Use Your Tax Refund for a Bad Credit Car Loan
Prudential Auto Loan: Helping people get the bad credit car loans they need with their tax refund!
Tax season is here and, if you haven't already sent in your tax return, you're probably on your way to doing that, particularly if you're expecting a sizable refund. If you're in a situation where you need to replace your old car, and have bad credit, you might be planning on using that tax refund as a down payment on your next car purchase. After watching this money deducted from your paycheck each month, for an entire year, it's about time to do something useful with the cash the government is giving back to you. After all, it is your money. So, there's no reason you shouldn't use your tax refund for a bad credit car loan.
Bad credit carries a few problems that can impede your ability to get a car loan at low rates. While more people with bad credit are being approved for auto loans than had been over four years ago, the interest rates that can come with a bad credit car loan can make them cost prohibitive. Being prepared to make a sizable down payment can offset higher loan costs for a couple of reasons. A down payment on any sort of loan, historically, cemented the bargain between lender and borrower.
In a car loan, the down payment demonstrates to the lender that you're serious about investing in the car loan. This may then lead to lower interest rates since you've relieved the lender of some of the risk involved in making bad credit car loans. A generous down payment also takes a bite out the balance on which you'll be paying interest. If you're borrowing $20,000 dollars, making a down payment of $4000 means you'll only be paying interest on $16,000 over the term of the loan. The more you can put, obviously, the more money you can save on interest payments.
April 15th presents you with an excellent opportunity use your tax refund to rebuild your credit through a car loan. Although your car loan agreement will cause your credit to dip slightly in the beginning, paying off the loan in a timely manner will substantially improve your credit rating. But, in anticipation of that tax deduction, certain preparers may encourage you to enter into a very different loan agreement to get that money in your hands quicker. A fashionable product among some tax preparers is the Refund Anticipation Loan, or RAL.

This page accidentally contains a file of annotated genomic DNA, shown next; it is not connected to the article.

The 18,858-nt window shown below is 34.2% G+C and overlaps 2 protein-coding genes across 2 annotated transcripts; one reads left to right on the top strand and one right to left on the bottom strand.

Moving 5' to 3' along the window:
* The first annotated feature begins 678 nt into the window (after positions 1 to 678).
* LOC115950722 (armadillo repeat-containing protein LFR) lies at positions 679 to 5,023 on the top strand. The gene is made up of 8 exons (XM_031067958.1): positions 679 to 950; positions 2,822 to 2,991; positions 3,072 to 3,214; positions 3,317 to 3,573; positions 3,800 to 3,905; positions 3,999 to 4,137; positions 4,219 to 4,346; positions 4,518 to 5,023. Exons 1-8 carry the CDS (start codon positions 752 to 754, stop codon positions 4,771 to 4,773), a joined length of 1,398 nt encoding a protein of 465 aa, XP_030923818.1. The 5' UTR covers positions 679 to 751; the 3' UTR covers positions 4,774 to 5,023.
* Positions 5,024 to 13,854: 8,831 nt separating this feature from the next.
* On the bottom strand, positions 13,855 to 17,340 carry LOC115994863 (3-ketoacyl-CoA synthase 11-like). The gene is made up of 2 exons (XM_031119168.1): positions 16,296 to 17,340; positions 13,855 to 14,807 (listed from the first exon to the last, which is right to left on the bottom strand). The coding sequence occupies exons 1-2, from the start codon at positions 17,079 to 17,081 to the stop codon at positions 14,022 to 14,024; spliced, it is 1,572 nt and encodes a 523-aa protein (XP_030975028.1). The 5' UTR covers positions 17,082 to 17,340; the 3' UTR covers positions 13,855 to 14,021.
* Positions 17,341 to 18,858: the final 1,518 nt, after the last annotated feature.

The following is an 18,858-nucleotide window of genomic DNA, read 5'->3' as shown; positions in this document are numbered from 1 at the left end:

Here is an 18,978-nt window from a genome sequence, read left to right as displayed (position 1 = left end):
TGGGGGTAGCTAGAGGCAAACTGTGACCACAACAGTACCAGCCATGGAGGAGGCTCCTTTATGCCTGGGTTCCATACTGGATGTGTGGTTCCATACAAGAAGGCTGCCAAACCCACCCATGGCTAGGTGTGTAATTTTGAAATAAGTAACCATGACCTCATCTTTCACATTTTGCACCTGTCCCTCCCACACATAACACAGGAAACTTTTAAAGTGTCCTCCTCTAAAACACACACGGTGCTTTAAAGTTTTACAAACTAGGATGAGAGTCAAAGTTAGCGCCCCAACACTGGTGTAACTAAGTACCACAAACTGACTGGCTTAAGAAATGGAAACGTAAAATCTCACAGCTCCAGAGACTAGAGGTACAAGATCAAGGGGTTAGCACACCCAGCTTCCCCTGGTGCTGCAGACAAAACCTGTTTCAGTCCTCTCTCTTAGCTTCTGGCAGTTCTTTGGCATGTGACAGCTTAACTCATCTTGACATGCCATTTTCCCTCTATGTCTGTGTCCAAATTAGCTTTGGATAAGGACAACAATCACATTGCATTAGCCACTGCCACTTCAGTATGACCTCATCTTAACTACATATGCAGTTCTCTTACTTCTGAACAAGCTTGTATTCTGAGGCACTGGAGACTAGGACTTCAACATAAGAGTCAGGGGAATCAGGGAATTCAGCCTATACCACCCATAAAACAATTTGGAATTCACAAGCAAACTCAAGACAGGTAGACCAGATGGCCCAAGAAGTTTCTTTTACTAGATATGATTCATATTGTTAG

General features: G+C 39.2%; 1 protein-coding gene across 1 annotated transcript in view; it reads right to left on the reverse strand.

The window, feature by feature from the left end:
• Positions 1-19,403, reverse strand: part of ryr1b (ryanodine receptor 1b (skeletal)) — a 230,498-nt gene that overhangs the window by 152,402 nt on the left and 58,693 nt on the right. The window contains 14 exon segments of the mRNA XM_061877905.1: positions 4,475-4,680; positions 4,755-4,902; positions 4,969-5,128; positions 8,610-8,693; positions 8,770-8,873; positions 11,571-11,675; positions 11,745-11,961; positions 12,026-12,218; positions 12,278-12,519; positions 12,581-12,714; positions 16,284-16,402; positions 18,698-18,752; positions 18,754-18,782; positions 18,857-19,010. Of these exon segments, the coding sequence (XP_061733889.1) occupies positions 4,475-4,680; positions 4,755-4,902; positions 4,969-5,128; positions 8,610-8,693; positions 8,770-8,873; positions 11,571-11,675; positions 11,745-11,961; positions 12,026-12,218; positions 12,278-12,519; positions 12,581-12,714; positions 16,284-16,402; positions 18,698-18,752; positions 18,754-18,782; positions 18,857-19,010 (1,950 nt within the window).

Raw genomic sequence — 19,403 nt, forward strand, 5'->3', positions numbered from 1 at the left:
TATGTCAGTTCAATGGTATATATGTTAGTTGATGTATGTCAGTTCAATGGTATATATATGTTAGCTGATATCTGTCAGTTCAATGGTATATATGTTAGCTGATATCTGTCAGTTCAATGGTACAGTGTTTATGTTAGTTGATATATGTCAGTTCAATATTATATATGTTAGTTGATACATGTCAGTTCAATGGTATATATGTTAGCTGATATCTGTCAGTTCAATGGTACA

Often marketed to low income people, this loan is not like a car loan, but is related more to a payday loan carrying with it very high interest rates. For those who offer RALs, these are treated as high risk, short-term loans subject to interest rates that can go into triple digits. Though the companies that offer these sorts of loans promise that they'll put the money in your hands quicker than you will get them from the government. But, IRS refunds rarely take longer than 10 business days to reach tax-payers from the time of filing. E-Filing reduces that wait even more.
The high interest rates that come with RALs might not make too serious an impact if you receive your loan promptly from the government. But, what if that refund is smaller than you expected, or non-existent? When you agree to an RAL, you agree to borrow an amount of money that your tax preparer estimated you get based on the tax information you've given him. There's no guarantee that your tax preparer is on the same page as the United States Treasury Department, and getting less than you anticipated has some consequences.
With an RAL, the tax preparer hands you your loan check, but the money comes from a bank, or other funding source, with which the lender has a relationship acting as a go-between. Your refund check, however, goes to you, and it's up to you to put that money in the hands of the originator of the loan – with interest. If that check turns out to be smaller than you were expecting, you need to dip into your own savings to repay the loan. And, it's important to repay that loan as quickly as possible because that monstrous interest rate is pushing what you owe higher with each passing week.
When it comes to your tax refund, you only need a little less patience than what should go into your car loan. After all, the insignificant amount of time you save between getting an RAL, and your actual refund check, is just not worth the chances your taking with huge amounts of interest hanging over your head. Besides, why pay some stranger a piece of your hard-earned money to get what's already yours. You ought to be the one to use your tax refund for a bad credit car loan, and not to pay off a bad loan deal from your tax guy.
Prudential Auto Loan is your online connection source for auto financing and bad credit car loans online. If you’re looking to buy a new car with your tax refund, we may be able to help you! Our application process for tax refund bad credit car loans is fast, secure, and, best of all, FREE!